Supply shortages in Nigeria, others lift Brent crude to $81
A growing increase in aggregate production disruptions in Nigeria, Ecuador, and Libya amid the rapid spread of the Omicron coronavirus variant has pushed the price of Brent Crude to $81, oil industry analysts have said.
On Wednesday, Brent crude futures gained 2.3 per cent to $81.36 a barrel by 1506 GMT, while U.S. West Texas Intermediate (WTI) crude steady near $78 a barrel after gaining 2.5percent over the last five sessions.
Analysts say prices were lifted as a result of high aggregate production disruptions in Nigeria, Ecuador, and Libya amid the rapid spread of the Omicron coronavirus variant.
The three oil producers declared forces majeure this month on part of their oil production because of maintenance issues and oilfield shutdowns, causing supply shortages at the global market.
“It’s unusual to see this kind of volatility during the year-end holidays,” said John Driscoll, founder of JTD Energy Services Pte.
“The underlying sentiment may be driven by convictions that oil prices initially overreacted to omicron and that global demand is on track to recover next year,” Driscoll said.
Nigeria has been experiencing shut-ins due to pipeline vandalism, community interferences, sabotage of oil facilities, among others and this has limited Africa’s largest oil producer’s capabilities to increase its production in recent months.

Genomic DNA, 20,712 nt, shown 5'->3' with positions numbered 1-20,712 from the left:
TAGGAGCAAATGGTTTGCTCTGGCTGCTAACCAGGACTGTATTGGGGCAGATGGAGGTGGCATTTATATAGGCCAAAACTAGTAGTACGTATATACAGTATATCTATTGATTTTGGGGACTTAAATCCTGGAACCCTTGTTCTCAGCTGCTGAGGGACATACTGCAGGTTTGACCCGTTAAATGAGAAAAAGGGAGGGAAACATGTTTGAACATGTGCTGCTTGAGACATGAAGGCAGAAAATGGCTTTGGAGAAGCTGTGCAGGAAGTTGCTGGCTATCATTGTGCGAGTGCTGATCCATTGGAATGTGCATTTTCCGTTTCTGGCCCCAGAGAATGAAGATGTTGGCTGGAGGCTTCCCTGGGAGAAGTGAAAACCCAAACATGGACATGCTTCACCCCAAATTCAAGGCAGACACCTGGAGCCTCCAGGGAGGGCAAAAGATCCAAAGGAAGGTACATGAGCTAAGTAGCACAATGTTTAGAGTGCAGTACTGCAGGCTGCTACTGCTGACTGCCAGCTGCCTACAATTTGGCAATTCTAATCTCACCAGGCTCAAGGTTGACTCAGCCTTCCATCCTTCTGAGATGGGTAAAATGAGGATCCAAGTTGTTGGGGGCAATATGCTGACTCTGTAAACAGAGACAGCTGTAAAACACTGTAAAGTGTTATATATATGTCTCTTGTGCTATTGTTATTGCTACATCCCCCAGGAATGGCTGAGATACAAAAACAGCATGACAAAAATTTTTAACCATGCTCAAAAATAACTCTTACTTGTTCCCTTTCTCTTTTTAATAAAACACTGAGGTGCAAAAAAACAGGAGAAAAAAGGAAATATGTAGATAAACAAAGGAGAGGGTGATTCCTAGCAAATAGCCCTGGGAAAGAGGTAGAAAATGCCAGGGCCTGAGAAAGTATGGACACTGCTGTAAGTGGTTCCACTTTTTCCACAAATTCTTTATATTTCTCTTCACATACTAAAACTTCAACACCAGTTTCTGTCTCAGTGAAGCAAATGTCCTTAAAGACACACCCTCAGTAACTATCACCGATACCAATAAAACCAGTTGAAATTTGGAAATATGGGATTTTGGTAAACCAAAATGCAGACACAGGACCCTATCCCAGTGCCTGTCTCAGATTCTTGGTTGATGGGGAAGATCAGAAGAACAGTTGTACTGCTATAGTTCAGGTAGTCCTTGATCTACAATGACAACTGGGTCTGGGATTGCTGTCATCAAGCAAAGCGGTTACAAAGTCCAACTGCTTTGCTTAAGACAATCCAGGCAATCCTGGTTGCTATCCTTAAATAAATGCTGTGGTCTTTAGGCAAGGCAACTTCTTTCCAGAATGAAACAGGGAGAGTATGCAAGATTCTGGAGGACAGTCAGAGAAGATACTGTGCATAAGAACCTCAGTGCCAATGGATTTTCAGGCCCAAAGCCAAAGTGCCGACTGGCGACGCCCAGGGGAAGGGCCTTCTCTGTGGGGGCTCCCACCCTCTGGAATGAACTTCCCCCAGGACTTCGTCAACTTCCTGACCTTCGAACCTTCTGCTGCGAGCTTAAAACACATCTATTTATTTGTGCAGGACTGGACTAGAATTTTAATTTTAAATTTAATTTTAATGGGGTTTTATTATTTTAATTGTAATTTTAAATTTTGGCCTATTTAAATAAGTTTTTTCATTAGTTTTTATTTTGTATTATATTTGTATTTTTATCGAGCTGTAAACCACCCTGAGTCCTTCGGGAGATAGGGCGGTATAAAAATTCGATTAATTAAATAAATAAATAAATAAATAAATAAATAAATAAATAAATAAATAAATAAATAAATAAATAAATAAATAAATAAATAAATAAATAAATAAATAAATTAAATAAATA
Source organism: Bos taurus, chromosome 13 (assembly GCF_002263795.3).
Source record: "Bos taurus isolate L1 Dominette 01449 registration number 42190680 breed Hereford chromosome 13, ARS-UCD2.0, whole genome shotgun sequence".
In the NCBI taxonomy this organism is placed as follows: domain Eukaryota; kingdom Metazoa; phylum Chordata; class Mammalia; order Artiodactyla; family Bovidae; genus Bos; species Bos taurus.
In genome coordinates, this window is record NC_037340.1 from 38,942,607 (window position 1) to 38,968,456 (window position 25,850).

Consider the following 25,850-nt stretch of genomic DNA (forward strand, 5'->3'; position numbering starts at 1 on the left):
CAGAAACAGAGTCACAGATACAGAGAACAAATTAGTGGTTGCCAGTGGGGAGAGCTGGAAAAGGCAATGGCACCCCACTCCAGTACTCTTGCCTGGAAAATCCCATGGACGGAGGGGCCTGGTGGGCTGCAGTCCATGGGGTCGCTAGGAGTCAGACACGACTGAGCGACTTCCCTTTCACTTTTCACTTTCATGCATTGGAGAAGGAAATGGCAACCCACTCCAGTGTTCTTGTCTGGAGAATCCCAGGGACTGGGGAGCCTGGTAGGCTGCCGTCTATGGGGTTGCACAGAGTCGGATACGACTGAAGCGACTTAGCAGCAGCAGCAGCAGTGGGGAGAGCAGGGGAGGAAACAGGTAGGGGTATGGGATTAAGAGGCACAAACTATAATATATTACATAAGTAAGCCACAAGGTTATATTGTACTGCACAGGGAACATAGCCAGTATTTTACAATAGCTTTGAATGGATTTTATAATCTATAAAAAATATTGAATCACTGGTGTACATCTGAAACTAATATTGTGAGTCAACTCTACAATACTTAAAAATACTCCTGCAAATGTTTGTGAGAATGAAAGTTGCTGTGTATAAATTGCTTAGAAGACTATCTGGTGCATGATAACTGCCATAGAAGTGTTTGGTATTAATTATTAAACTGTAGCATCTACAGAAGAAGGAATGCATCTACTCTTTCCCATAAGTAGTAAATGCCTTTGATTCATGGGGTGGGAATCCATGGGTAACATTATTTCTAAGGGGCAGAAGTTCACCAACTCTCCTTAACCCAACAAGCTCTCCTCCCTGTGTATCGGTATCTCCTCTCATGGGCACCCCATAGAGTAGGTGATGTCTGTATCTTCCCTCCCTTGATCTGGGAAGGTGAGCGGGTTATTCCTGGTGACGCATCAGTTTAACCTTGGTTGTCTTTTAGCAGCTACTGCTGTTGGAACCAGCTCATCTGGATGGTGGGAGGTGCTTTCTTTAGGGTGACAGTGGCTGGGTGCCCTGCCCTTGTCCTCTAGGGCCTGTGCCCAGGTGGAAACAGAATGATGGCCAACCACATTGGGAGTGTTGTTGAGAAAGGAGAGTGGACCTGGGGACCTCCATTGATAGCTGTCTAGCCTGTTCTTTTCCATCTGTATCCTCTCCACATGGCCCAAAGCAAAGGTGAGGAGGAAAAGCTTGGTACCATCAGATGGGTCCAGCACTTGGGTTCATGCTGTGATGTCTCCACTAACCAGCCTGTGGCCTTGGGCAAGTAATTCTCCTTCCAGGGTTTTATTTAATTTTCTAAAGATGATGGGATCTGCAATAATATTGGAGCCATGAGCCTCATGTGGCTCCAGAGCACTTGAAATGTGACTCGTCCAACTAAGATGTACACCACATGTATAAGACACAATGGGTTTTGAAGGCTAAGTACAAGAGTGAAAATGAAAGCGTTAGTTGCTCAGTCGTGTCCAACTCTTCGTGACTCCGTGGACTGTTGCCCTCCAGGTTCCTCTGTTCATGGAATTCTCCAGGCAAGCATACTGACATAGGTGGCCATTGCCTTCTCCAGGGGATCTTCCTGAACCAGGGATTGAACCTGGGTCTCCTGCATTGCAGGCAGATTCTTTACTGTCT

Ecuador’s government declared force majeure over its oil exports and production contracts on Monday because of the pipeline closures, caused by ongoing erosion in Napo province.
The country’s crude production averaged 485,000 barrels per day before the force majeure and by Tuesday it had fallen to close to 220,000 barrels per day, according to government data.
In Libya, production from El Sharara, Libya’s largest field with a capacity of 300,000 barrels per day, as well as the El Feel, Wafa and Hamada fields, had been shut down by the Petroleum Facilities Guard (PFG), a paramilitary force whose brief is to protect NOC’s assets and facilities due to political dispute.
Oil’s recovery has also been supported as the Organization of Petroleum Exporting Countries and allies including Russia took a cautious approach to restoring output.
The group is due to meet next week to assess policy heading into 2022. Ahead of that, Russian Deputy Prime Minister Alexander Novak said that the country was comfortable with prices between $65 and $80.
Support also came as Britain and France made no move to impose more COVID curbs before the year-end.
In addition, the expectation of another large drop in US crude inventories also helped prices as the American Petroleum Institute (API) estimated the inventory draw for crude oil to be 3.09 million barrels.
US crude inventories have shed some 68 million barrels since the beginning of the year.
In the previous week, the API reported a draw in oil inventories of 3.670 million barrels, compared to the 2.633-million-barrel draw that analysts had predicted.
The Energy Information Administration (EIA) will release the official figures on Wednesday.
Meanwhile, Omicron-induced staff shortages led to thousands of flight cancellations over the Christmas weekend in the US, which could affect demand – although in the short term.
Investors continue to await a meeting of the Organisation of the Petroleum Exporting Countries and allies (OPEC+) on January 4, where it would be decided whether to go ahead with a planned production increase of 400,000 barrels per day in February.